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John Sulston and Georgina Ferry

The Common Thread

From 1993 to 2000 John Sulston was director of the Sanger centre, which played a major part in the sequencing of the human genome. In The Common Thread : A story of Science, Politics, Ethics and the Human Genome Sulston (with coauthor Georgina Ferry) tells his story.

Sulston explains how he spent many years studying the worm C Elegans - one cell at a time. With the advances in biotechnology he came to realise that sequencing its entire genome had become a possibility, and he was soon pursuing this goal. The worm led on to the Human Genome, and Sulston was chosen to set up and run the Sanger Centre.

Much of the book concerns the politics of getting funding for the sequencing of the genome, made more difficult by the fact that Craig Venter seemed to be doing the same thing more quickly and cheaply in a commercial context. Sulston argues that in fact the publicly funded version ended up as the reliable one. Venter tells his side of the story in his book A Life Decoded, where he claims his version was better. It's hard to be certain who is correct on this matter, but one can see Suslton's frustration when the work he had done and made available to all was being compared to what commercial companies were simply saying they had done.

In conclusion, I'd recommend this to all readers with an interest in the ethical issues of biotechnology and its commercialisation, as well as those who want to read the story of how a scientist, used to working in a small lab, dealt with the politics of 'big science'. info
Hardcover 320 pages  
ISBN: 0309084091
Salesrank: 1747183
Weight:1.5 lbs
Published: 2002 Joseph Henry Press
Amazon price $19.33
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Hardcover 320 pages  
ISBN: 0593048016
Salesrank: 1261214
Weight:1.28 lbs
Published: 2002 Bantam Press
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Hardcover 324 pages  
ISBN: 0309084091
Salesrank: 1798798
Weight:1.5 lbs
Published: 2002 National Academy Press (Trade)
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Product Description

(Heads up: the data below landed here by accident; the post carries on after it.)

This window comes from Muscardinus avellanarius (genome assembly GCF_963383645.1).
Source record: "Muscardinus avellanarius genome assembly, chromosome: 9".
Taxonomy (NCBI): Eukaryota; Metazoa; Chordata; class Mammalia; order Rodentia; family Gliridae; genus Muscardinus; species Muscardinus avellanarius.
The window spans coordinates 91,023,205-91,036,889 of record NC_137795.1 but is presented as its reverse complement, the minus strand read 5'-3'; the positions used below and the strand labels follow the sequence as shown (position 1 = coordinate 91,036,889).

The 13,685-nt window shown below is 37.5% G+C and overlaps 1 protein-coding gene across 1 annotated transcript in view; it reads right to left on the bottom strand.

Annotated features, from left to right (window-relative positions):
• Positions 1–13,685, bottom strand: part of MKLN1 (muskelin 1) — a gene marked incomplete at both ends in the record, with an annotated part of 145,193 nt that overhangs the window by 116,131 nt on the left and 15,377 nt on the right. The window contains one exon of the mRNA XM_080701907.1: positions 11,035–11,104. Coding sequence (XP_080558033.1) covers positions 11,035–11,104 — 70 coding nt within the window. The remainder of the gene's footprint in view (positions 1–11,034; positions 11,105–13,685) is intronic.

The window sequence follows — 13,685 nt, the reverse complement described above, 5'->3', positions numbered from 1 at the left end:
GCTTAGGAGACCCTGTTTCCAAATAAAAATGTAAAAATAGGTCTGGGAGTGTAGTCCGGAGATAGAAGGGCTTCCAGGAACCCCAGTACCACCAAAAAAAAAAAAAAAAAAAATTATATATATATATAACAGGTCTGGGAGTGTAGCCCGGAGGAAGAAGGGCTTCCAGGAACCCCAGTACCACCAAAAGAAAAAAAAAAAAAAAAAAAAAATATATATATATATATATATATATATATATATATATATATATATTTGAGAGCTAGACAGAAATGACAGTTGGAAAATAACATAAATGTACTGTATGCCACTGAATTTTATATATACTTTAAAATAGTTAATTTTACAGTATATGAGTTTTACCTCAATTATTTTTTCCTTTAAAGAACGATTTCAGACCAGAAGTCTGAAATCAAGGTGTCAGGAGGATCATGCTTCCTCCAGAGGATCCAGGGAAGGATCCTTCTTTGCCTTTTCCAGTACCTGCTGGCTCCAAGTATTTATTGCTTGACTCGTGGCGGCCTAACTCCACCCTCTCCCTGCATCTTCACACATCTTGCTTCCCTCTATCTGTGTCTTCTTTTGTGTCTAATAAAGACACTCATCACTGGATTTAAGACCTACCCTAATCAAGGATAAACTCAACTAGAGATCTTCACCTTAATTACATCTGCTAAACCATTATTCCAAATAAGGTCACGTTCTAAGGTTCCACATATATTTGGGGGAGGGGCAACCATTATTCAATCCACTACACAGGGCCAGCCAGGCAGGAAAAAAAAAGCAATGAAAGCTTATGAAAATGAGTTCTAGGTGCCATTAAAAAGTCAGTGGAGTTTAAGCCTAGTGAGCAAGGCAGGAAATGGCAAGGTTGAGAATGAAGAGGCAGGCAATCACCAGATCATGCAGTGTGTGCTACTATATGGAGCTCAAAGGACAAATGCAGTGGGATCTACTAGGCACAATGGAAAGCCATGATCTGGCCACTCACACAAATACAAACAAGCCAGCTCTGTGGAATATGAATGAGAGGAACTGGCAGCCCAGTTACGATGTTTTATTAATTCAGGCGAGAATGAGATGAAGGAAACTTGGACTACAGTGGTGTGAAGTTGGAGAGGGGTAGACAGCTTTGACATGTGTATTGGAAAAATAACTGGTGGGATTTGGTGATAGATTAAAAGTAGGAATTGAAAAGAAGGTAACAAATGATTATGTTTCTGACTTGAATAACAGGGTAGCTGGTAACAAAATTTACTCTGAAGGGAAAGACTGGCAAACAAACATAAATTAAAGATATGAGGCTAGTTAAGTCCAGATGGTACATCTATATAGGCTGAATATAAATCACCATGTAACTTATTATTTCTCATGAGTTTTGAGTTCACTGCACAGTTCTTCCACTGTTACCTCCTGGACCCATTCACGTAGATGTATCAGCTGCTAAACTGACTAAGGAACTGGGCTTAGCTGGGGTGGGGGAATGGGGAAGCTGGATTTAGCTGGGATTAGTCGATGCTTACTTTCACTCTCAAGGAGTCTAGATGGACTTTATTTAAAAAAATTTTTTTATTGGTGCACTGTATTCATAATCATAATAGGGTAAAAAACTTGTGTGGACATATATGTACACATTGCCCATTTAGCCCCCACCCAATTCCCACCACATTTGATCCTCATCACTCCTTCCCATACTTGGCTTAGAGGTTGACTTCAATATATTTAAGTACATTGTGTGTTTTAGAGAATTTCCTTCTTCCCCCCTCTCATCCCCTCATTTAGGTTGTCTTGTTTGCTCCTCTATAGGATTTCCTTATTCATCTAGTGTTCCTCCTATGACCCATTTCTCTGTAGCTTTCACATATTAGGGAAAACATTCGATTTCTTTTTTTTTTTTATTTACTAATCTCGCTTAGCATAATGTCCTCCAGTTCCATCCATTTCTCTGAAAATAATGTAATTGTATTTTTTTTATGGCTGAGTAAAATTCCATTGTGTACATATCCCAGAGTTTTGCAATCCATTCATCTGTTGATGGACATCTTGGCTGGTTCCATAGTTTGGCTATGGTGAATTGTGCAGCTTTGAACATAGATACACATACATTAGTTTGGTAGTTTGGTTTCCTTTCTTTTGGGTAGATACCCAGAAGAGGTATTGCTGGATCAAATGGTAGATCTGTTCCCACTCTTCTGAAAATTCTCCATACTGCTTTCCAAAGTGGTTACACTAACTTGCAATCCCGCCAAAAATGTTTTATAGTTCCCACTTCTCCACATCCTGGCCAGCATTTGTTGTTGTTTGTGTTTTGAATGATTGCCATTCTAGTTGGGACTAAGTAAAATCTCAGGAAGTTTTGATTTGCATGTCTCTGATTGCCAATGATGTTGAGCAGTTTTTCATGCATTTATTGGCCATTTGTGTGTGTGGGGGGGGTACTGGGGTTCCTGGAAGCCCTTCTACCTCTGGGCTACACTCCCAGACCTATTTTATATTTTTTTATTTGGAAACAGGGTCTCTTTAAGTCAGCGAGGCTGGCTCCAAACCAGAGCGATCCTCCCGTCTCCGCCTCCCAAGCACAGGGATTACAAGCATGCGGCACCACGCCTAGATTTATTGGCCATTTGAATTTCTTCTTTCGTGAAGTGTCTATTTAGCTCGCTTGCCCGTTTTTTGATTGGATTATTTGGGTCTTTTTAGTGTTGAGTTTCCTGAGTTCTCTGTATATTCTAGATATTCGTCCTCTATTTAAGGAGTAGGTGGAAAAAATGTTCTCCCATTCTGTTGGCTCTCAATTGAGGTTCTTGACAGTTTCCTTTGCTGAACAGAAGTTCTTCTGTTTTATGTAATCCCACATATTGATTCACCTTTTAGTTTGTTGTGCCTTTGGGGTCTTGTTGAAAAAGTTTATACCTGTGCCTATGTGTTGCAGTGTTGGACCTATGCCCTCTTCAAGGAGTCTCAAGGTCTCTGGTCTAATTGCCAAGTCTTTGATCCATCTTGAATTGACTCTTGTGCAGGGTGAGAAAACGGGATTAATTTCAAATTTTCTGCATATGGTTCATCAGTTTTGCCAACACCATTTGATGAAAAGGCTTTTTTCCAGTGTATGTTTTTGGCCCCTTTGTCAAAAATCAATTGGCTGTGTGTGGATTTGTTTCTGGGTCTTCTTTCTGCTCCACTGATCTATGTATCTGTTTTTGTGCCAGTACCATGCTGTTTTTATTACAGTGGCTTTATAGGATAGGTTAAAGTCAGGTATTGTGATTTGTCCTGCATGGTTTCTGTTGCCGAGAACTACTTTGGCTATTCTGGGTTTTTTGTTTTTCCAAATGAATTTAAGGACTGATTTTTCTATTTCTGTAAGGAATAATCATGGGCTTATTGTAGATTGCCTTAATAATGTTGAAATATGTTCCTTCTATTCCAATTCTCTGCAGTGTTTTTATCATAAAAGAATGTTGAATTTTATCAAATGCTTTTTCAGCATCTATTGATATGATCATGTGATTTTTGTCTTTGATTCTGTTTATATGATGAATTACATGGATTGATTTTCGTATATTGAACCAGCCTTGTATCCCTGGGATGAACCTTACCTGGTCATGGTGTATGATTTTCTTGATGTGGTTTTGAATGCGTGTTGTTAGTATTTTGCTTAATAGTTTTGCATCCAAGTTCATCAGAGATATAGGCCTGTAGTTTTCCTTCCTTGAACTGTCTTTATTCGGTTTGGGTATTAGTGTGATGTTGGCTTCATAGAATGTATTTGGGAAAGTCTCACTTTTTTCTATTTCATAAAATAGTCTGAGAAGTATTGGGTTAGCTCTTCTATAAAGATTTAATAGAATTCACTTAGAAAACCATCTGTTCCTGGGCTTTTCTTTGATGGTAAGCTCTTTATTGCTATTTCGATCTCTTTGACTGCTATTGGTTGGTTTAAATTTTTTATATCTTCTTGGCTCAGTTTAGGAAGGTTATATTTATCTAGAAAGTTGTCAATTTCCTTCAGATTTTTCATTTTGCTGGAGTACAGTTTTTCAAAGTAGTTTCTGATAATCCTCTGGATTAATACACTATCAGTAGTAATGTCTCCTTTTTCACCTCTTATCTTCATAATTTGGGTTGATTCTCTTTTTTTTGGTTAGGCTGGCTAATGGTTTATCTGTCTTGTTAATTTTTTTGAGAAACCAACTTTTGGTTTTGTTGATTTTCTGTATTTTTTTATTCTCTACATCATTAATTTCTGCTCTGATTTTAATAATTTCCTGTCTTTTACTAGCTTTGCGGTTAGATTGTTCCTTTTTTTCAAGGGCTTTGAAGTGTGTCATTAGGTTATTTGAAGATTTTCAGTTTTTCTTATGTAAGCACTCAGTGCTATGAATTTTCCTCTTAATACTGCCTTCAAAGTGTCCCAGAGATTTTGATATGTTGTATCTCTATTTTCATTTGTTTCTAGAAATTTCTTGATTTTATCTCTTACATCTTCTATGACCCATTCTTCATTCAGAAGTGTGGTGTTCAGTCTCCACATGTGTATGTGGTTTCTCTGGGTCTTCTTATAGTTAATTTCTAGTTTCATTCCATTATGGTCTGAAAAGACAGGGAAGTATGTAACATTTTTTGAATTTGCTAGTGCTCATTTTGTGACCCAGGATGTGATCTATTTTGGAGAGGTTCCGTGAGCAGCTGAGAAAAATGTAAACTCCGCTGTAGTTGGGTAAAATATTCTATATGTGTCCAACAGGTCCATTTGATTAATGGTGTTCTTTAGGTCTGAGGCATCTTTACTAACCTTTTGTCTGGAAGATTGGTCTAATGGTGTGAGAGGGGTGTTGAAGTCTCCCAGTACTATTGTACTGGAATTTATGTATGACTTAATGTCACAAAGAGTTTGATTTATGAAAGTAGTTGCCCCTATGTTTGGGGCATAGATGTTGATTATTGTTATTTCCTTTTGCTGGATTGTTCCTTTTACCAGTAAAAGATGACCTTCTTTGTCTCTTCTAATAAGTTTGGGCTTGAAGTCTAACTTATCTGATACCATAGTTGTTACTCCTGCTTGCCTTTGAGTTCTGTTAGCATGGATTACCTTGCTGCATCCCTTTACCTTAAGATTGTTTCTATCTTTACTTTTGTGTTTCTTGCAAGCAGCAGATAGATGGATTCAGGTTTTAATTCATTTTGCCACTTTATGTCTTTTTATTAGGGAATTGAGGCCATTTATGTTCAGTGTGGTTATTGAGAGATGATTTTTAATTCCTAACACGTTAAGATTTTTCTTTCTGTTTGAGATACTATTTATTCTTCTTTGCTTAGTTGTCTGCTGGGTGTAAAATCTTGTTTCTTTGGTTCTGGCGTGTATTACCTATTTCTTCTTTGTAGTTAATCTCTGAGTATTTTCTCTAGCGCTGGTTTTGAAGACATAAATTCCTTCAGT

The world was agog when scientists made the astounding announcement that they had successfully sequenced the human genome. Few contributed so directly to this feat as John Sulston. This is his personal account of one of the largest international scientific operations ever undertaken.

It was a momentous occasion when British scientist John Sulston embarked on the greatest scientific endeavor of our times: the sequencing of the Human Genome. In The Common Thread, Sulston takes us behind the scenes for an in-depth look at the controversial story behind the headlines. The accomplishments and the setbacksâ€"along with the politics, personalities, and ethicsâ€"that shaped the research are frankly explored by a central figure key to the project.

From the beginning, Sulston fervently proclaimed his belief in the free and open exchange of the scientific information that would emerge from the project. Guided by these principles, The Human Genome Project was structured so that all the findings were public, encouraging an unparalleled international collaboration among scientists and researchers.

Then, in May 1998, Craig Venter announced that he was quitting the Human Genome Projectâ€"with plans to head up a commercial venture launched to bring out the complete sequence three years hence, but marketed in a proprietary database. Venter’s intentions, clearly anathema to Sulston and the global network of scientists working on the Project, marked the beginning of a dramatic struggle to keep the human genome in the public domain.

More than the story of human health versus corporate wealth, this is an exploration of the very nature of a scientific quest for discovery. Infused with Sulston’s own enthusiasm and excitement, the tale unfolds to reveal the scientists who painstakingly turn the key that will unlock the riddle of the human genome. We are privy to the joy and exuberance of success as well as the stark disappointments posed by inevitable failures. It is truly a wild and wonderful ride.

The Common Thread is at once a compelling history and an impassioned call for ethical responsibility in scientific research. As the boundaries between science and big business increasingly blur, and researchers race to patent medical discoveries, the international community needs to find a common protocol for the protection of the wider human interest. This extraordinary enterprise is a glimpse of our shared human heritage, offering hope for future research and a fresh outlook on our understanding of ourselves.